[This article was translated from soscili.my. To read the original article in BM, click HERE]
Remember when you were younger (or even now sometimes), when you went to the supermarket with your parents, and then you see something super cool like a new pack of Pokémon cards or a cute kitten, and you turn to show your parents but then OMG your parents suddenly DISAPPEARED! Remember that mini heart attack and that feeling of hopelessness when you suddenly got lost and separated from your family?
Imagine that 5 minutes of being away from your family, expanded to 64 years. Can’t really imagine, right? Well that’s how Mariam Johari felt, being away from her children for 64 years – and 61 of those years she was stranded in a foreign country!
Her journey began when she was kidnapped by the Japanese army at the age of 22
Just a bit of a basic intro to her life, Mariam was born in Johor in 1921, and when she reached the age of 11, she was married off to a neighbour. The two of them had 4 kids and unfortunately, the fourth passed away shortly after birth.
Things kicked in when the Japanese occupied Malaya… In 1943, some Japanese soldiers kidnapped Mariam while she was selling fruits in her hometown. She was then employed as a forced labourer, made to build an aeroplane airstrip. When she was working there, she met a Korean man who had been deployed as a soldier for the Japanese, named Cho Se Won.
Of course, they fell in love and after WW2, she decided to follow Se Won back to Hampyong, South Korea for a short while just to meet his family, before returning to Malaya to get married there instead. She had planned for their trip to Korea to be a short one so she could go back to Malaya to jaga her kids. When she got to Korea though, there were some complications and so she had to stay with Se Won’s family for 3 whole years!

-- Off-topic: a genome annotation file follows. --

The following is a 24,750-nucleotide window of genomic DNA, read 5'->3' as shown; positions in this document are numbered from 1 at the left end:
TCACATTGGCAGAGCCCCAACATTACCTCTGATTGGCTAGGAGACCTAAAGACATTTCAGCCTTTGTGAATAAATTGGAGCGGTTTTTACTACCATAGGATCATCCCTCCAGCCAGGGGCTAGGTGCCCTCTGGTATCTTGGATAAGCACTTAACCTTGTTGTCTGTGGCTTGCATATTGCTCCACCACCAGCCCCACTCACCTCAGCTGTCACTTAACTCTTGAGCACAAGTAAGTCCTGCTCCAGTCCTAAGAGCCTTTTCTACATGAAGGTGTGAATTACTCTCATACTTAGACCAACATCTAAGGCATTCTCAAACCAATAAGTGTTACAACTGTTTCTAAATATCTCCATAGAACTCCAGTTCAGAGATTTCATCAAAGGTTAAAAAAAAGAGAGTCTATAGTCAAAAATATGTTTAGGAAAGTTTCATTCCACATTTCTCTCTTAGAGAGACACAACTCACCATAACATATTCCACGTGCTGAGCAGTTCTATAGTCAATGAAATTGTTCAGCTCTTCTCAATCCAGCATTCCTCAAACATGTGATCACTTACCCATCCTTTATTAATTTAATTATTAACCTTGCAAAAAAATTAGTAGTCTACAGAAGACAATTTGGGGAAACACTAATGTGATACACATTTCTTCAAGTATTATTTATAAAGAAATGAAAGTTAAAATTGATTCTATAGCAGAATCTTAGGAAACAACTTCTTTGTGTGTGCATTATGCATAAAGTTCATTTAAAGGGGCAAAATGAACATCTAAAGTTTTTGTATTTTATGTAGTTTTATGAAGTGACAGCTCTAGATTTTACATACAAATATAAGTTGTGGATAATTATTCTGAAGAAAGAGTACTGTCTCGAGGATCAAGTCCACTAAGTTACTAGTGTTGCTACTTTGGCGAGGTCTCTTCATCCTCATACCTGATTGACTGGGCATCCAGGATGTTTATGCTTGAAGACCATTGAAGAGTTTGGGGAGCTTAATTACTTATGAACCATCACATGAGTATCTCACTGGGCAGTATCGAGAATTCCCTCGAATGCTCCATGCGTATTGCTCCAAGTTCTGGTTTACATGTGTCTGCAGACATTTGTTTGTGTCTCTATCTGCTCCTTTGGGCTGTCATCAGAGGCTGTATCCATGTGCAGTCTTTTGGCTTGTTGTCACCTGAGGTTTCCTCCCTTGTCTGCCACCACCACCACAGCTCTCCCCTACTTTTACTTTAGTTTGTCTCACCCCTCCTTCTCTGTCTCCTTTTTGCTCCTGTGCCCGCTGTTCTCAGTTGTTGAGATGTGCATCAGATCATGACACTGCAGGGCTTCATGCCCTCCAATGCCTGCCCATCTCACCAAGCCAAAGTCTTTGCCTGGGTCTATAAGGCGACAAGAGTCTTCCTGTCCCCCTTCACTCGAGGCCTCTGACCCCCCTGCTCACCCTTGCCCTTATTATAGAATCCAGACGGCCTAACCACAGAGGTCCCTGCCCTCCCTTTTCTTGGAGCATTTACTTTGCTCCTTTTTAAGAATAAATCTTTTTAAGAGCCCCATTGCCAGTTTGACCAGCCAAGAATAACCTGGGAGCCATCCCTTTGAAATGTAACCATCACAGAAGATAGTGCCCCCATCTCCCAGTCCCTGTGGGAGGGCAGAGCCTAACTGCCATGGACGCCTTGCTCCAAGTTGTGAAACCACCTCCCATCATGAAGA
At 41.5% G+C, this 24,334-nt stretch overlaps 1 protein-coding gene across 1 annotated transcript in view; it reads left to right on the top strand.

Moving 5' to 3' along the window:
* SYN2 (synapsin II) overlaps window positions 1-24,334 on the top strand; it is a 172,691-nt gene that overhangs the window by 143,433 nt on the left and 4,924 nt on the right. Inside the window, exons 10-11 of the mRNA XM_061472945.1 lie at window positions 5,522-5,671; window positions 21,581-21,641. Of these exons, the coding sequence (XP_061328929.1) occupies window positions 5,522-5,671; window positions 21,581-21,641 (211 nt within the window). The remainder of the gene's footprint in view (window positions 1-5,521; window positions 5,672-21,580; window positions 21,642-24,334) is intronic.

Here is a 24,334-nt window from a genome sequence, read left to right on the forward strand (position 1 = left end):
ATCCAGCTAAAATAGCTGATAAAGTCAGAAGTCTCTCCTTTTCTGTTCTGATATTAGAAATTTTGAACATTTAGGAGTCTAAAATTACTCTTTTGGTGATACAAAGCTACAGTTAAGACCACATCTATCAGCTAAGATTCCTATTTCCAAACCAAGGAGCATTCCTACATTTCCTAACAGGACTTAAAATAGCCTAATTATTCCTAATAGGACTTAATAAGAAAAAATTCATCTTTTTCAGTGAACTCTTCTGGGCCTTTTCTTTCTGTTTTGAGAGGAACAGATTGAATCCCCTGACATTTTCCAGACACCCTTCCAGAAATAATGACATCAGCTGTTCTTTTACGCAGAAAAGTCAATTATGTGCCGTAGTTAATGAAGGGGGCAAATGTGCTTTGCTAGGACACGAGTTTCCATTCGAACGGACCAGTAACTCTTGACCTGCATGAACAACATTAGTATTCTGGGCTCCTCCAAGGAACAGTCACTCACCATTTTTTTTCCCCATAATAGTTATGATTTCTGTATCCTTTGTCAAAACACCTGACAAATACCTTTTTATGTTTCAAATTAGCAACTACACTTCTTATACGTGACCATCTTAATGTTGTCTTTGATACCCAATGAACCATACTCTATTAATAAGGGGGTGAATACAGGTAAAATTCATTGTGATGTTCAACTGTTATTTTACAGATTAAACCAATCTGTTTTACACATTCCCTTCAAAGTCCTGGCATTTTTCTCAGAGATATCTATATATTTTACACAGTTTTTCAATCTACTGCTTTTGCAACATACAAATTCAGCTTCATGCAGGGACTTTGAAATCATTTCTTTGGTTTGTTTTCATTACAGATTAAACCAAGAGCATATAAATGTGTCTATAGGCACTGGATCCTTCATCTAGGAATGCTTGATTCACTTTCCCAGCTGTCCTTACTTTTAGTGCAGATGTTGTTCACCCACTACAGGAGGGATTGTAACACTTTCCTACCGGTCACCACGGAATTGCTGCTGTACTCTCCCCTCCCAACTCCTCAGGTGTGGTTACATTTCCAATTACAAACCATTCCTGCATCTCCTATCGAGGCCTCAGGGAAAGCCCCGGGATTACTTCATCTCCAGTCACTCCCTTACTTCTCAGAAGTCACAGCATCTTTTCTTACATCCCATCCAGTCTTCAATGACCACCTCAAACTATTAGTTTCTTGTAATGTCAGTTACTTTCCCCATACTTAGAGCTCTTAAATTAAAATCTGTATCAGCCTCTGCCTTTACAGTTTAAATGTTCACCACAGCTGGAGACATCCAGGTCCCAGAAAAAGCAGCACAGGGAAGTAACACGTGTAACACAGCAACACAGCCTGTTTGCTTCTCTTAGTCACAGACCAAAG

At the end of the 3 years, the two of them finally managed to get married, but less than a year after that, the war between North and South Korea began and Se Won was drafted to fight, leaving Mariam alone.
Mariam waited for her husband to return from the war… only to see him bring home another woman </3
While her husband was away at war, Mariam waited really anxiously for him to return. But then, when Se Won finally returned from the war in 1953, he had brought back with him another woman – a widow with three children.
The thing is, in Korean culture, having kids is very important to carry on the lineage, and Mariam and Se Won couldn’t bear children so it was more of a customary action for Se Won to have taken in the widow and her kids. Still, Mariam was depressed and it really pained her to be living under the same roof as Se Won and his new lover and children. It made her miss her kids a lot.
Around that time, neighbours had managed to guess that she had been going through a tough time.
“Through conversations with the villagers in Hampyong, Mariam was loved by many, but they never ruled out the possibility of her going through some problems. This was because the South Korean community wasn’t used to seeing foreigners, besides people from North Korea or China, who looked similar. On the other hand, Mariam had darker skin and rounder eyes compared to the locals, so she received a lot of stares from the villagers.” – Park Keon Young, Producer of Love in Asia, Korea Broadcasting System (KBS), translated from mesra.net.
The neighbours in the area saw her pain and advised her to move away from Se Won’s house. She listened to them and moved to Seoul from Hampyong, where she worked as a maid, trying to earn enough money in hopes of being able to return home one day.
Mariam worked hard in Seoul and collected as much money as she could so that she could try to return home
It was around 1955 when she moved to Seoul. She worked hard, first as a maid, then as a nanny.
About 5 years later, she was employed by a family of a dying mother, her husband, and three children. Just before the mother died, she begged Mariam to marry her husband and take care of her youngest child, Ji Yong Un, who was only about 7 years old at that time.
At first she didn’t want to because she had already saved up some money and she wanted to try to get home to Malaysia, but then the three children had already grown very attached to her, so she felt like she needed to stay. Mariam and the youngest child, Ji Yong Un grew close and eventually went on to live with him and his wife.